Data Inspires Equity-Focused State Policy in Rhode Island
When done right, data can be more than a collection of numbers and statistics: it can uncover a reality that may not be immediately apparent to advocates or decision makers. In Rhode Island, new data on the state's changing demographics sparked policy changes to leverage its increasing diversity as an asset.
In 2013, PolicyLink and PERE worked with local partners to produce an Equity Profile of Rhode Island. The profile revealed a growing racial generation gap between the white senior population and the increasingly diverse youth population. Thirty-six percent of Rhode Islanders under the age of 18 were people of color in 2010, compared with 9 percent of those over age 64. This demographic divergence between young and old presents a challenge to securing adequate public funding for educational systems and community infrastructure.
The profile also showed that people of color fare worse in the state's labor market even when they have the same levels of education as their white counterparts. Unemployment rates for college graduates were, for example, 3.5 percentage points higher and wages about $6.50 per hour lower for Rhode Island's people of color than for its whites.
By painting a more complete picture of how the state's population is changing and the extent to which communities of color can participate in the state's economy, the profile lent critical facts to policy discussions. Amanda Martin, a planner for the state who worked with PolicyLink and PERE to produce the Equity Profile, said the data have fostered new discussions about her state's demographics.
And the data did more than change discussions. Shortly after the Equity Profile was released, Governor Lincoln D. Chafee issued an executive order to increase diversity among government employees and contractors. The order led to the creation of the state's Office of Diversity, Equity, and Opportunity, which will be opened in 2015 with a $1.1 million budget and a goal of ensuring fair-hiring and inclusion in all aspects of government.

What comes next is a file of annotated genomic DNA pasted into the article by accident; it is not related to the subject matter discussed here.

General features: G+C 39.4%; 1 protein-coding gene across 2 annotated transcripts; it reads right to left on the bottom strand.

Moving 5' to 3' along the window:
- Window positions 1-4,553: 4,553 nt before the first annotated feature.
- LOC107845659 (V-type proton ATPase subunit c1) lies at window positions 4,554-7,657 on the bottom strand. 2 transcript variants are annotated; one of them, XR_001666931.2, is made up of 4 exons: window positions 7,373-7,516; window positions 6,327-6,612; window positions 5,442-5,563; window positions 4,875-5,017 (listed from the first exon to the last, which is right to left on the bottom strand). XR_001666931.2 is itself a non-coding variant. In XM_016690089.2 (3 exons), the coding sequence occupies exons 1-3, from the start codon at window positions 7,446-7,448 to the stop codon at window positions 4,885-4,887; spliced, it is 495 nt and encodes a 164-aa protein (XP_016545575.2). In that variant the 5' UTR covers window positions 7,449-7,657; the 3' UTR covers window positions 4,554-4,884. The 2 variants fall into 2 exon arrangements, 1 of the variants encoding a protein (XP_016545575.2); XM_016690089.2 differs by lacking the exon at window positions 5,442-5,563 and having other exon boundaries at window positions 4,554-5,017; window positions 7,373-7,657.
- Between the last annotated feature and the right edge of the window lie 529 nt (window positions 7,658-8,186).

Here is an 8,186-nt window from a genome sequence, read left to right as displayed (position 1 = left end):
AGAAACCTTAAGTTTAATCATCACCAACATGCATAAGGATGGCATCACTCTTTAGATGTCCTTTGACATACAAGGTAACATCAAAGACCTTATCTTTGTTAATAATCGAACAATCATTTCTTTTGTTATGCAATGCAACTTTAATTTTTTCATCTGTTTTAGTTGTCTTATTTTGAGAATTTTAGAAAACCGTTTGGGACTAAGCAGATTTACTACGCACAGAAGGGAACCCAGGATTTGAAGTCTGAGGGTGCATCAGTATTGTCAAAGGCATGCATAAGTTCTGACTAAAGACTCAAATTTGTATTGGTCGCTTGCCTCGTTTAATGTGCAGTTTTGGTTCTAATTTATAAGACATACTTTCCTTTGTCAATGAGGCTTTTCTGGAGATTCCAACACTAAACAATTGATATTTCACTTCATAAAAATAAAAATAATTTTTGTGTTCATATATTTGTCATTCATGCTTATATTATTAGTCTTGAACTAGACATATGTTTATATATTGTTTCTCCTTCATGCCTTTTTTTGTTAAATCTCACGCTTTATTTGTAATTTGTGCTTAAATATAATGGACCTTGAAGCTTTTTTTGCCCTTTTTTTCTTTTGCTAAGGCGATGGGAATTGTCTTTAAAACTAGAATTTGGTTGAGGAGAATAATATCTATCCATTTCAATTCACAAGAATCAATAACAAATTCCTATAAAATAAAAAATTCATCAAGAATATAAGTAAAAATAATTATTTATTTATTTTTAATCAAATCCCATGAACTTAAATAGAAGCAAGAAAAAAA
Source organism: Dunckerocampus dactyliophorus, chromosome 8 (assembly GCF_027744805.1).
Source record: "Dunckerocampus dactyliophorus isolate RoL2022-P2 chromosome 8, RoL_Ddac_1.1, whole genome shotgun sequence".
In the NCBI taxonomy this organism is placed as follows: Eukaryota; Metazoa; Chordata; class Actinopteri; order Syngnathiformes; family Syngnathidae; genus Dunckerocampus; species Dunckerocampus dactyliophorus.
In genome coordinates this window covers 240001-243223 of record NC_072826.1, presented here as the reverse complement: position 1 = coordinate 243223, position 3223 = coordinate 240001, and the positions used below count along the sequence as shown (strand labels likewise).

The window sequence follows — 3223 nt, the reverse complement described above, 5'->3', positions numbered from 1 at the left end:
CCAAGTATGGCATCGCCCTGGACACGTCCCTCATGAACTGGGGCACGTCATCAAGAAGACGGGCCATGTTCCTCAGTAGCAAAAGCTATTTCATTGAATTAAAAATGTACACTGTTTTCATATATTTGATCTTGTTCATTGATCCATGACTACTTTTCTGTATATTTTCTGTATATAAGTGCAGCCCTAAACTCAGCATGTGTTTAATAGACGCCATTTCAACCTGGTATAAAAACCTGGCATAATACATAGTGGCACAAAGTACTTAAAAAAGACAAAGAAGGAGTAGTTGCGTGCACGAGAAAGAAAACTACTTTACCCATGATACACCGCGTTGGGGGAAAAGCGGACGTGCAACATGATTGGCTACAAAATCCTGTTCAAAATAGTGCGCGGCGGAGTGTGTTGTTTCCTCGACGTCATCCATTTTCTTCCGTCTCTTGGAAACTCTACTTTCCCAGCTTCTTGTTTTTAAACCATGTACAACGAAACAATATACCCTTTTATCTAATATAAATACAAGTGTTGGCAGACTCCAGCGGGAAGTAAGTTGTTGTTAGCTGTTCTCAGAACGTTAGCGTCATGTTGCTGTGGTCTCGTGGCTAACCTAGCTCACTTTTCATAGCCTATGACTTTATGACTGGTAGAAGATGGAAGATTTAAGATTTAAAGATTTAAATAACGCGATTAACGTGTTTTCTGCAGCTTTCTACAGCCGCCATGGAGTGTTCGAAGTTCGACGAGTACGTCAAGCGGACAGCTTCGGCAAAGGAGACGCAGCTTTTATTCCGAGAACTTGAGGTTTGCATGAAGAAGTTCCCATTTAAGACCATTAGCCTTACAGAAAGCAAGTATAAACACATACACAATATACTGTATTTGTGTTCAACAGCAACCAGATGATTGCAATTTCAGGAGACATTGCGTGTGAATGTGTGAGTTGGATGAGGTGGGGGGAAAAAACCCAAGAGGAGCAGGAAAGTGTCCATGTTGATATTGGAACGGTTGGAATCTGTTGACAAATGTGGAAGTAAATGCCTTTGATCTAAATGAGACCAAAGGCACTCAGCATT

Governor Chafee cited figures from the profile documenting how, in the past three decades, people of color had grown from 7 percent to 24 percent of Rhode Island's population, and that by the year 2040 Rhode Island was projected to be 41 percent people of color. These statistics undergirded the governor's proactive steps to ensure that Rhode Island's workforce and state government accurately reflected the state's changing demographics. Currently, the state employs 15,000 workers, but only 15 percent of them are people of color.
The Governor also highlighted the state's changing demographics during his State of the State and Budget Address, urging lawmakers to allocate more funding toward education. "This is the future of Rhode Island," he said in the January 2014 speech. "And the best way to prepare for it and translate it into prosperity is to ensure that all Rhode Islanders have access to quality public education. We cannot afford to have disparity in Rhode Island where there are areas of opportunity and others where poverty and lack of education self-perpetuate and hold back our economy as a whole."
Relevant data about changing demographics and the extent to which diverse groups can participate in economic life can lead to the process and policy changes necessary to work toward equity. "This has opened up a new focus on equity issues for our department, helped us to develop a new vocabulary, and given us information we need to incorporate equity into our work," Martin said.
Going forward Martin said she believes the data will continue to shape the public discussion about the equity imperative and contribute to a deeper understanding of where the state stands and how to plan for a prosperous future. Far from contributing to data overload, the equity profile is helping to build a more equitable Ocean State economy.